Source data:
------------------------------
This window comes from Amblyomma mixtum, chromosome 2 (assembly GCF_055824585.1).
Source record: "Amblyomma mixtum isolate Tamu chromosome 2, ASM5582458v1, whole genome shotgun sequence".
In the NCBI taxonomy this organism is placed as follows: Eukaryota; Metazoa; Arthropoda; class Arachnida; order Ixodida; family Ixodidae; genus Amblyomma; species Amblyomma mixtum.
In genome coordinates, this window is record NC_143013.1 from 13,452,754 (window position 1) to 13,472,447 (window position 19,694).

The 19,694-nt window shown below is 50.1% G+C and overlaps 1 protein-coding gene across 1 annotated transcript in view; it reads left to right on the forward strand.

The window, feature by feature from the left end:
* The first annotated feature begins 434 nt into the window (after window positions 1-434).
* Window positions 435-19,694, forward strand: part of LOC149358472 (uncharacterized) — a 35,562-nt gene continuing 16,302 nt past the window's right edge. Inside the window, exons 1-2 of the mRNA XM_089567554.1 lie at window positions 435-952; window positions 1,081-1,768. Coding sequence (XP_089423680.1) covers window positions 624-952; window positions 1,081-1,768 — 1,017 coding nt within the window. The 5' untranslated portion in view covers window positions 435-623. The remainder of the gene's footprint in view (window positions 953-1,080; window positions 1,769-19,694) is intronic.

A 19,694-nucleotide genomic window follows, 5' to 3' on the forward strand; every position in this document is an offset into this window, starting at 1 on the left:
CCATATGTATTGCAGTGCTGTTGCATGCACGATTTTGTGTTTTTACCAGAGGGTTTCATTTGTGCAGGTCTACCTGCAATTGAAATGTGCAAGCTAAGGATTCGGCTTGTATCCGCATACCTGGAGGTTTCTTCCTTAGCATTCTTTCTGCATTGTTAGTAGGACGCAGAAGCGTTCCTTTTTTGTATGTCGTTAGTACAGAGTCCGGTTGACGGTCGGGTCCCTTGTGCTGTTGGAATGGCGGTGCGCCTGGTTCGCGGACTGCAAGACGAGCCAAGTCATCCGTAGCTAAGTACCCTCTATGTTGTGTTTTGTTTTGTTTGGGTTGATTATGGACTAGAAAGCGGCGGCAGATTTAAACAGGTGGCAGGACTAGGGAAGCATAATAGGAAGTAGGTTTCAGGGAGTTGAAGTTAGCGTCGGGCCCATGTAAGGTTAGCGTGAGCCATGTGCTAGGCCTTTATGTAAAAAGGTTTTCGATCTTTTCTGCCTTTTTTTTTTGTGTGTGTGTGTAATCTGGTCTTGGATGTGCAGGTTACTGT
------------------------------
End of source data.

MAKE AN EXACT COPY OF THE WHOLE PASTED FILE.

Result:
This window comes from Amblyomma mixtum, chromosome 2 (assembly GCF_055824585.1).
Source record: "Amblyomma mixtum isolate Tamu chromosome 2, ASM5582458v1, whole genome shotgun sequence".
In the NCBI taxonomy this organism is placed as follows: Eukaryota; Metazoa; Arthropoda; class Arachnida; order Ixodida; family Ixodidae; genus Amblyomma; species Amblyomma mixtum.
In genome coordinates, this window is record NC_143013.1 from 13,452,754 (window position 1) to 13,472,447 (window position 19,694).

The 19,694-nt window shown below is 50.1% G+C and overlaps 1 protein-coding gene across 1 annotated transcript in view; it reads left to right on the forward strand.

The window, feature by feature from the left end:
* The first annotated feature begins 434 nt into the window (after window positions 1-434).
* Window positions 435-19,694, forward strand: part of LOC149358472 (uncharacterized) — a 35,562-nt gene continuing 16,302 nt past the window's right edge. Inside the window, exons 1-2 of the mRNA XM_089567554.1 lie at window positions 435-952; window positions 1,081-1,768. Coding sequence (XP_089423680.1) covers window positions 624-952; window positions 1,081-1,768 — 1,017 coding nt within the window. The 5' untranslated portion in view covers window positions 435-623. The remainder of the gene's footprint in view (window positions 953-1,080; window positions 1,769-19,694) is intronic.

A 19,694-nucleotide genomic window follows, 5' to 3' on the forward strand; every position in this document is an offset into this window, starting at 1 on the left:
CCATATGTATTGCAGTGCTGTTGCATGCACGATTTTGTGTTTTTACCAGAGGGTTTCATTTGTGCAGGTCTACCTGCAATTGAAATGTGCAAGCTAAGGATTCGGCTTGTATCCGCATACCTGGAGGTTTCTTCCTTAGCATTCTTTCTGCATTGTTAGTAGGACGCAGAAGCGTTCCTTTTTTGTATGTCGTTAGTACAGAGTCCGGTTGACGGTCGGGTCCCTTGTGCTGTTGGAATGGCGGTGCGCCTGGTTCGCGGACTGCAAGACGAGCCAAGTCATCCGTAGCTAAGTACCCTCTATGTTGTGTTTTGTTTTGTTTGGGTTGATTATGGACTAGAAAGCGGCGGCAGATTTAAACAGGTGGCAGGACTAGGGAAGCATAATAGGAAGTAGGTTTCAGGGAGTTGAAGTTAGCGTCGGGCCCATGTAAGGTTAGCGTGAGCCATGTGCTAGGCCTTTATGTAAAAAGGTTTTCGATCTTTTCTGCCTTTTTTTTTTGTGTGTGTGTGTAATCTGGTCTTGGATGTGCAGGTTACTGT